Cataracts could be detected early with NASA device

January 20, 2009

Researchers are studying the use of a NASA device to reveal the development of cataracts before a patient's vision clouds over.

Washington, DC-Researchers are studying the use of a NASA device to reveal the development of cataracts before a patient’s vision clouds over. The noninvasive test can determine whether the eyes are losing the natural compound that keeps cataracts at bay.

The device also would allow for easier testing of whether certain medications might slow or prevent cataracts from forming in the first place. People who knew they were vulnerable to cataracts could respond by reducing risk, for example, by avoiding cigarette smoke, improving their diet, and wearing sunglasses.

Research began when Rafat Ansari, a NASA senior scientist with the agency’s John Glenn Research Center in Cleveland, developed a low-powered laser light device to assist astronauts with experiments growing crystals in space. Since his space laser measures proteins that make up crystals, Ansari invested whether the device also could spot cataract-related proteins.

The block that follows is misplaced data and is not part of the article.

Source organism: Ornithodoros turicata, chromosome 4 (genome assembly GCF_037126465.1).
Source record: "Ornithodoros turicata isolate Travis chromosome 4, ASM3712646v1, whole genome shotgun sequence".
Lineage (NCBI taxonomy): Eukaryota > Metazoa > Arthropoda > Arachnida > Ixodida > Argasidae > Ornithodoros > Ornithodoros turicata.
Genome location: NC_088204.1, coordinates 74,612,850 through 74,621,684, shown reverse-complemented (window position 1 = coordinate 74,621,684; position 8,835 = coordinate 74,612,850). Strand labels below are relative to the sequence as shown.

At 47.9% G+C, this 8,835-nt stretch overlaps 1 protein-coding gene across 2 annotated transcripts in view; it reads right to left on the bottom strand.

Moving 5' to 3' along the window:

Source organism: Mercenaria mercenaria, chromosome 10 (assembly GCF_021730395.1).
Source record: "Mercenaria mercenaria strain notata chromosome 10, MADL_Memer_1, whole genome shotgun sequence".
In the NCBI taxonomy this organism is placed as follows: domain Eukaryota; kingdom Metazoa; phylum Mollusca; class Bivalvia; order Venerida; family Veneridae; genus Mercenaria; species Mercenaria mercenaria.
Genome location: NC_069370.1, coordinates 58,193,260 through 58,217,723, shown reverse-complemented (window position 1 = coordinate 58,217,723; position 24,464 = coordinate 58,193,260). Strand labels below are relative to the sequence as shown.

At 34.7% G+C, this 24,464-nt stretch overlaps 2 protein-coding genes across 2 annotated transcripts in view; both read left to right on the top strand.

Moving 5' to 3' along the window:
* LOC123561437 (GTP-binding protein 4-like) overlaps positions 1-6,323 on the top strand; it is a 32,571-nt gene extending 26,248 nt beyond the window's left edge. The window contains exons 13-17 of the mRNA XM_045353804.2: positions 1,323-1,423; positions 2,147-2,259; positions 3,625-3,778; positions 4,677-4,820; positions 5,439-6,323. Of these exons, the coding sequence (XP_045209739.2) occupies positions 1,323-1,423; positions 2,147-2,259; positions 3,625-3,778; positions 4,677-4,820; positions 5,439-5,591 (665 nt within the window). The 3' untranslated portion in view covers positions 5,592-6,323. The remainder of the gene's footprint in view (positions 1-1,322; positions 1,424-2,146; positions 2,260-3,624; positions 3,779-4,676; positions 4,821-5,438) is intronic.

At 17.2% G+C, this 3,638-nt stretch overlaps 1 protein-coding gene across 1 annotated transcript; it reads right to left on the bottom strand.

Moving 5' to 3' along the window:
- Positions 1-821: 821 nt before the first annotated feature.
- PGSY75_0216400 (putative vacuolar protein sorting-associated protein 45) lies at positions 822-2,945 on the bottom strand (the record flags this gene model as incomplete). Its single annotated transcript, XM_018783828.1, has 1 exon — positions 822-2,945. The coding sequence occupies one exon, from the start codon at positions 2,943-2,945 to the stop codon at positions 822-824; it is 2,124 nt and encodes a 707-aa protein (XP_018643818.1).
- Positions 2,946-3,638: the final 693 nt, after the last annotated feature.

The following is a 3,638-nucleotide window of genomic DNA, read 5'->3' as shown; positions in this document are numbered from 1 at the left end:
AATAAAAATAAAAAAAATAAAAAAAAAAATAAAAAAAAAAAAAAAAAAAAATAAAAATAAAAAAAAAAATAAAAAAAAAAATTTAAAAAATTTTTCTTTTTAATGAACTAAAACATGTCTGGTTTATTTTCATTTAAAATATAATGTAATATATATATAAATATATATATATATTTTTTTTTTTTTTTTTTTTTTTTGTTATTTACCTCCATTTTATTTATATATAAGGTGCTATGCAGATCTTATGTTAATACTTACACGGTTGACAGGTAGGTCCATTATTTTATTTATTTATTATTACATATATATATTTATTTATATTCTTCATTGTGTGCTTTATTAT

At the National Eye Institute, researchers tested 235 people ages 7 to 86 and found that alpha-crystallin decreased consistently both as lenses began to fog and as people with clear lenses aged.

"What we are really looking at is the reserve of this alpha-crystallin," Ansari told the Associated Press. It can "repair any damage if there is a certain concentration. If it depletes below that level then I think the game is over,” he said.

Researchers with NASA and the National Institutes of Health are now planning separate studies to see whether special formulations of antioxidants can slow the loss of alpha-crystallin.

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